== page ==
The Magic Wand!
It’s almost a ritual for most commerce, science and engineering graduates in India to consider MBA as the next career option. One can attribute this popularity to the growing Indian economy and the promise it presents in form of a great career. The reasons to enrol for an MBA program are mostly that of peer group influence, percieved career success and parental pressure . The result 1000s of youngsters out of Business schools with limited real world skills. For one to appreciate the nuances of business, they have to experience it first hand and then put the theory in right context. Off late, there is some sense prevailing and I see more people opting for MBA education after spending a reasonable time working in the industry. The responsibility also lies with educationist, academia and parents to guide the youngsters on these lines.
Euphoria around placements
We can not get rid of this at least in India. Lets accept it, the primary motive for higher education in India is to get a good job & financial security. Definitely not for reasons of passion or interest in a subject area, unlike the developed world. But somehow I always felt the MBA programs in India are designed only around getting employed rather than building capabilities to become employable. I thinks that’s because of focus B schools put so much on placements, as if it is the nirvana of the corporate career!
Students should be encouraged to build their own networks and get jobs on their own (like in most top global schools). What is concerning also is the low number of B school graduates taking up entrepreneurship as an option? Some how the job option is perceived to be less riskier and more acceptable in the community. I would partly blame this on the pedagogy and euphoria built around campus placements
Amongst the teaching faculty, you will find mostly those who chose academic career early on, did their Phd and took up teaching positions. While the ones from academia come with great analytical skills and acquired industry insights, their ability to relate with and articulate corporate realities is challengeable. So one way to ensure they bring in real corporate perspectives is to make industry assignments mandatory in their doctoral programs. We should also encourage candidates from the industry apply for Phd programs in management. Career in academics would sure be a different track for these corporates, but I am sure there are many souls who would love to jump in to this for lack of intellectual stimulation in their work life. The challenge though is how to attract such talent to academia?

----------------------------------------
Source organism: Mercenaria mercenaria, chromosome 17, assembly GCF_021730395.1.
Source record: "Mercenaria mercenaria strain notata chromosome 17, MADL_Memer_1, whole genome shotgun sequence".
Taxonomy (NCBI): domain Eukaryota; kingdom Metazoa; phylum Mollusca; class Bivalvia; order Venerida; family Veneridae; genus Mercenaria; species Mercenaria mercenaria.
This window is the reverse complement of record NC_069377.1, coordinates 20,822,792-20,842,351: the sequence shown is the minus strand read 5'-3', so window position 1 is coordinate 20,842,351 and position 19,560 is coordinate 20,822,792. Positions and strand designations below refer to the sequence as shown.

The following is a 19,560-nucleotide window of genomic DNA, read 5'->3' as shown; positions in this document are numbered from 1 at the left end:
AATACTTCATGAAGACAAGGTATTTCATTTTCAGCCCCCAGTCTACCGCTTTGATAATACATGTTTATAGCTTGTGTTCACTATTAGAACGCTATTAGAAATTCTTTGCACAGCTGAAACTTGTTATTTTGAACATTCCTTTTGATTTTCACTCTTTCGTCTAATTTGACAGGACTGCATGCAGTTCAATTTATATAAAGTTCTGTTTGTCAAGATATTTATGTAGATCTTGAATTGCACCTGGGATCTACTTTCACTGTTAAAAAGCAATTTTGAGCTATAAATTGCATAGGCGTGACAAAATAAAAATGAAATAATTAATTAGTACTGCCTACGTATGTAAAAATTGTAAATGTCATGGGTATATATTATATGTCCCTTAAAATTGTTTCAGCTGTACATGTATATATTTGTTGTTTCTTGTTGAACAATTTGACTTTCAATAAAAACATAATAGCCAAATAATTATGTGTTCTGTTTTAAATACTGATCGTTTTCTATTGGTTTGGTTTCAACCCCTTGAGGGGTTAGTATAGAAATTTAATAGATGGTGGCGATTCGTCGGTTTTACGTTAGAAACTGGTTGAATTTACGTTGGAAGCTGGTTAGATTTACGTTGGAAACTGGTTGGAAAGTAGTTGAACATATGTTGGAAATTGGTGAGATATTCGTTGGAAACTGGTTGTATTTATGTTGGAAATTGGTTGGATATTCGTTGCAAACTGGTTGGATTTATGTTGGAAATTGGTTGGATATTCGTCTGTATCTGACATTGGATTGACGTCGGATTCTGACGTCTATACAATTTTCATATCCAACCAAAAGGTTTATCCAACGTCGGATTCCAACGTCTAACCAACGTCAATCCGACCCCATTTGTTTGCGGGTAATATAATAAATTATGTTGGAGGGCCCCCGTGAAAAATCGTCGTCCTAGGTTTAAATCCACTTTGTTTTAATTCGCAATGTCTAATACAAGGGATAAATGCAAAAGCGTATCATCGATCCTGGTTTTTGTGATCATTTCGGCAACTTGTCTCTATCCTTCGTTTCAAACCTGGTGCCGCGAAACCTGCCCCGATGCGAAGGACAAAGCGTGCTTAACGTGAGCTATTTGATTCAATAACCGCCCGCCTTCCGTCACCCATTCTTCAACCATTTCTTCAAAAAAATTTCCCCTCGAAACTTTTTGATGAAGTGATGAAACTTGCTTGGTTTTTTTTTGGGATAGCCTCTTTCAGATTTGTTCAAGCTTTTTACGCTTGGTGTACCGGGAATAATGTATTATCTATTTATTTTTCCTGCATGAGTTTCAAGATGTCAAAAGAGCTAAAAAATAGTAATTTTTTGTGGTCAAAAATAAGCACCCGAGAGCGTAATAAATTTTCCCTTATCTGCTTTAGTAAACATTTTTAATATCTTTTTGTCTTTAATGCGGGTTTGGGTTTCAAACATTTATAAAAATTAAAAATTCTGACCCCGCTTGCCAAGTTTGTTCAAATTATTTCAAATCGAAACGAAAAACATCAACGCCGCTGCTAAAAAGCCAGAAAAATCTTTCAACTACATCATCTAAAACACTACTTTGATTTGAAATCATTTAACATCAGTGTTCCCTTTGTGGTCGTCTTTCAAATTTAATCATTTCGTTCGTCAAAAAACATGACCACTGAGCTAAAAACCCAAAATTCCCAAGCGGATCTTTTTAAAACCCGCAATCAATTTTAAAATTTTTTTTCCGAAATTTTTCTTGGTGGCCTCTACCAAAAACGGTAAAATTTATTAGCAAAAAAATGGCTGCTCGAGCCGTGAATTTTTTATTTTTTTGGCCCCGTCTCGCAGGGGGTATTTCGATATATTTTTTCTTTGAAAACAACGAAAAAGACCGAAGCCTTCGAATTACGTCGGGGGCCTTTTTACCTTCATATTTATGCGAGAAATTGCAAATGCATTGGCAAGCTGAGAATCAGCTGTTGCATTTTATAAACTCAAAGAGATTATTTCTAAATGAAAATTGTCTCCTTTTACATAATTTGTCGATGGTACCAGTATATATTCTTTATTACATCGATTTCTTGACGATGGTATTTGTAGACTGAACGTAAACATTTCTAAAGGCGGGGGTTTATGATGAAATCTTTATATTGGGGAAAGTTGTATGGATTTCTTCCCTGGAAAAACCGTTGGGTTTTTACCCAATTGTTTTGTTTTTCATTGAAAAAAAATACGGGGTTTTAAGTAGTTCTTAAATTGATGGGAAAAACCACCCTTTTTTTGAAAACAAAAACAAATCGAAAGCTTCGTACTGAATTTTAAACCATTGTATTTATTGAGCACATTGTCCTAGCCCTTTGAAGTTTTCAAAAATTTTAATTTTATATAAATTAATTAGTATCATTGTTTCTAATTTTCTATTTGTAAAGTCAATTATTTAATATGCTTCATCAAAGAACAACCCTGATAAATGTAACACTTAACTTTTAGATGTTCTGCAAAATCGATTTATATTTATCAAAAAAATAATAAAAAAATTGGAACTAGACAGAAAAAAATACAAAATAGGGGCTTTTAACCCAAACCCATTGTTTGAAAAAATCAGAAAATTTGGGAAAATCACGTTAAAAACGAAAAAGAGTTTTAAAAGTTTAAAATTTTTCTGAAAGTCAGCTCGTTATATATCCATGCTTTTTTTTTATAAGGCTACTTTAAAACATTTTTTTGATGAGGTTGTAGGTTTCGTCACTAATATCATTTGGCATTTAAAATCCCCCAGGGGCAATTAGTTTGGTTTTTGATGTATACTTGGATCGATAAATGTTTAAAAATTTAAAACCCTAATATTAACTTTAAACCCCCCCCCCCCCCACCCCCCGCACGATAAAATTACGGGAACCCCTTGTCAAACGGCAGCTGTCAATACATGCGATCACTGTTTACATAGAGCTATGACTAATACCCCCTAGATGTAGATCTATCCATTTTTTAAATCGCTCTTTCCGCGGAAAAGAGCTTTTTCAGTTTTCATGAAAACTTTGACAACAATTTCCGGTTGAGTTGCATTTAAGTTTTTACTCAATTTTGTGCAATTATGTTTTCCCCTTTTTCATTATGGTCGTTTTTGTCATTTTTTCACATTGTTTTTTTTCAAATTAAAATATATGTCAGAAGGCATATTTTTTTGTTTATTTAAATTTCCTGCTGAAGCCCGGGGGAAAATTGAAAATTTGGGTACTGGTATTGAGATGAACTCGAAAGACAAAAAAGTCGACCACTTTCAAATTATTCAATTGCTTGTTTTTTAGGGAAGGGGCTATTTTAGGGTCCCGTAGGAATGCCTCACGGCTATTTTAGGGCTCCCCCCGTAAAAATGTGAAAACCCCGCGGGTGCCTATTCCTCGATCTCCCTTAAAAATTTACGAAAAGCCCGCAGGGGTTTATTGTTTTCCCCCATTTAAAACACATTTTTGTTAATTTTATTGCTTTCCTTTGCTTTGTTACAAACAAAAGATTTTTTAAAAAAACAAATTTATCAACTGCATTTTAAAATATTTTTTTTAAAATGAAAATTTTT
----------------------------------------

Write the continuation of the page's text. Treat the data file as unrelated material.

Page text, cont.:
Majoring the Minor and Minoring the Major
Ask any MBA candidate at the end of their first year and there are just two things on their mind, one is of course placements and second is the specialisation/major. This generally gets decided by the number of electives he or she chooses to study in a particular area like Finance, Marketing, HR et al. This approach, I believe goes against the fundamental objective of MBA program which is to create Business Managers / Leaders and not functional specialists. While there is nothing wrong in concentrating in a set of electives, but to think that one would be working in the same area for rest of work life is flawed. Here is where the pedagogy plays a vital role in explaining to students they need to see things holistically and try to get a hang of most business topics they would need to navigate their careers effectively.